Natural killer cells and HIV-1 disease

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Purpose of review

Natural killer (NK) cells are important effector cells in the innate immune response and represent the first line of defense against viral infections. Given their functional capabilities, NK cells are likely to facilitate the prevention and control of HIV infection. Down-regulation of MHC class I expression – a feature of many viral infections including HIV – may therefore facilitate NK cell cytolysis of infected cells. The present review will focus on recent data addressing the role of NK cells in HIV infection and the effect of HIV on NK cell function.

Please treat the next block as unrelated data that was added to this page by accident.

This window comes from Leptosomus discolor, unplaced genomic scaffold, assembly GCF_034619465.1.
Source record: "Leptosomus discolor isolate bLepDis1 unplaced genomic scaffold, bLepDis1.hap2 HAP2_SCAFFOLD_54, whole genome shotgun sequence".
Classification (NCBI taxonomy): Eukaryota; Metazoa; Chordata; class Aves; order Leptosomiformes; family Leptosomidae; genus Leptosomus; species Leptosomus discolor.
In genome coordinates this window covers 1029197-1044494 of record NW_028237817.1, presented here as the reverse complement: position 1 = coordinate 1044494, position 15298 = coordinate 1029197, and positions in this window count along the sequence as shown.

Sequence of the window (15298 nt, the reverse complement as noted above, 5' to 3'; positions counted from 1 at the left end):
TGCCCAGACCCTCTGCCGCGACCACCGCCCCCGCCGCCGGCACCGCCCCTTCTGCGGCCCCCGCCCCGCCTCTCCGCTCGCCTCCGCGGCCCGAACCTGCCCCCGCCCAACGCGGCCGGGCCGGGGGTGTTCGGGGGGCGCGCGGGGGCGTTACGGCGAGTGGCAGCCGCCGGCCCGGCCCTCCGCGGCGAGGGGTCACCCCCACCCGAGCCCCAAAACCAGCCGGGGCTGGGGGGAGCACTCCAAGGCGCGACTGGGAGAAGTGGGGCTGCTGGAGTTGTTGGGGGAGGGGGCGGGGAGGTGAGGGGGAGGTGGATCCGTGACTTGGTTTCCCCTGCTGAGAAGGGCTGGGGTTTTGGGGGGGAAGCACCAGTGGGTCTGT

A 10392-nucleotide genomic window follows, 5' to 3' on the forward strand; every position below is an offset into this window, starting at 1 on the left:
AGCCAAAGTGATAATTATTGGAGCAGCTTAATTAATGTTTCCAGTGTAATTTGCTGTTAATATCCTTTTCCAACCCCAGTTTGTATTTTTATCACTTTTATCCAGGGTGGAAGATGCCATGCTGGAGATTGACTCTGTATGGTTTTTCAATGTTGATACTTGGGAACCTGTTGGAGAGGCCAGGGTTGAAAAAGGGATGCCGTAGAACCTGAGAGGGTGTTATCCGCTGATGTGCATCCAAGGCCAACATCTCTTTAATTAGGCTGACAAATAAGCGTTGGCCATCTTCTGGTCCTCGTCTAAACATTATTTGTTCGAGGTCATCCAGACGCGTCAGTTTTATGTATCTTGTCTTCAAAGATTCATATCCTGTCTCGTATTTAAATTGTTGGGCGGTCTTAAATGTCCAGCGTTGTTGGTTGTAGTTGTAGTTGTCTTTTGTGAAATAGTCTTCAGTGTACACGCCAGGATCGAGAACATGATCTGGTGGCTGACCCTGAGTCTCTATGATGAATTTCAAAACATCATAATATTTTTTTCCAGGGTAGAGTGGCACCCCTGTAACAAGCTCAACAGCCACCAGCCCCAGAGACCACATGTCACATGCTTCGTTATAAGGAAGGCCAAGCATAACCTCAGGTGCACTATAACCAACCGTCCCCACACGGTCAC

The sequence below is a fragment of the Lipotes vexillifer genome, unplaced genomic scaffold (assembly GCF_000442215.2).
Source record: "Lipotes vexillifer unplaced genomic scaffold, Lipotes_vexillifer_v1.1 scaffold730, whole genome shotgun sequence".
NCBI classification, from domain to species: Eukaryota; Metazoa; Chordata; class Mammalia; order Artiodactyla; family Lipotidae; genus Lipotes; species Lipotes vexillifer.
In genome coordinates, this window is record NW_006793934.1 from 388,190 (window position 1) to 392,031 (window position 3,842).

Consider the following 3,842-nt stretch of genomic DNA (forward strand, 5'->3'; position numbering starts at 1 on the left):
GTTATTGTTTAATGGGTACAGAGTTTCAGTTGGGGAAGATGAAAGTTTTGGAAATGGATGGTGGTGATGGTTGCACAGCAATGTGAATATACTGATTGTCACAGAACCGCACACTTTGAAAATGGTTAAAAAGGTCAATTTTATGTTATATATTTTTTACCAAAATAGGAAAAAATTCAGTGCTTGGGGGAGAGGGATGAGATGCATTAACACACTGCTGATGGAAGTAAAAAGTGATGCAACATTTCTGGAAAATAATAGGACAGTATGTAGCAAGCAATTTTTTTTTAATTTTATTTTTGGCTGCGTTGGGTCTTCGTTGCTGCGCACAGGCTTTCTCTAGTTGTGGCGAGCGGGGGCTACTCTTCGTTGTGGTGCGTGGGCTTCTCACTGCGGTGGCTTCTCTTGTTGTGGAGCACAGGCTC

Recent findings

Major advances have been made in understanding the biology of NK cells and their role in the pathogenesis of HIV infection. Several studies have demonstrated alteration of NK cell numbers and phenotypes as well as abnormal expression of a variety of NK cell receptors in HIV infection – changes that are accompanied by defects in NK cell function. Data are nevertheless emerging that demonstrate the importance of NK cells in preventing and controlling HIV infection, as well as being a potential target for immunotherapeutic agents.


This review summarizes the current literature regarding NK cell function in HIV infection and its implications in HIV pathogenesis.

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